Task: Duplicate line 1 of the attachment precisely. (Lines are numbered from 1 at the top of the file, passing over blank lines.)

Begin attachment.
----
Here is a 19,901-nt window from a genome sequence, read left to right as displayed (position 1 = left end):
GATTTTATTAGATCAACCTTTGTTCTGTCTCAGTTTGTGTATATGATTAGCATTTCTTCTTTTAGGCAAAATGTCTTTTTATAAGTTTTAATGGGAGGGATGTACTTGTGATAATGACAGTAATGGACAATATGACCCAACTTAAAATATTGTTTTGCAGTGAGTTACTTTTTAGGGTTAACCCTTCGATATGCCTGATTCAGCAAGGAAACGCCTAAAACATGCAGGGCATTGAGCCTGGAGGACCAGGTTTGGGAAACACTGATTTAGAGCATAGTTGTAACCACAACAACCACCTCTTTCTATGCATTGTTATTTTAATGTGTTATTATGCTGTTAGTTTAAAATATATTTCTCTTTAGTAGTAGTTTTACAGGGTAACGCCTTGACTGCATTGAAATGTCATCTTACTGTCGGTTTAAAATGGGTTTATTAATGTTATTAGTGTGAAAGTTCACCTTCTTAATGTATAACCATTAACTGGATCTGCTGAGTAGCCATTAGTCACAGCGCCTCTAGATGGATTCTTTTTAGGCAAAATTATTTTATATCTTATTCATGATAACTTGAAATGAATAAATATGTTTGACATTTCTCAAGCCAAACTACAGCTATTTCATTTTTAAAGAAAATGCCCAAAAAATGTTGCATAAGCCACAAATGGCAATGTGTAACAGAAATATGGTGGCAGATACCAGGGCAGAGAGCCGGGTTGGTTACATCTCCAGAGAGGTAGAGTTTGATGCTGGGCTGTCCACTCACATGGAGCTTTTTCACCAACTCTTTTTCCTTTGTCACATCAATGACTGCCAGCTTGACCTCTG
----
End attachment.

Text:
Here is a 19,901-nt window from a genome sequence, read left to right as displayed (position 1 = left end):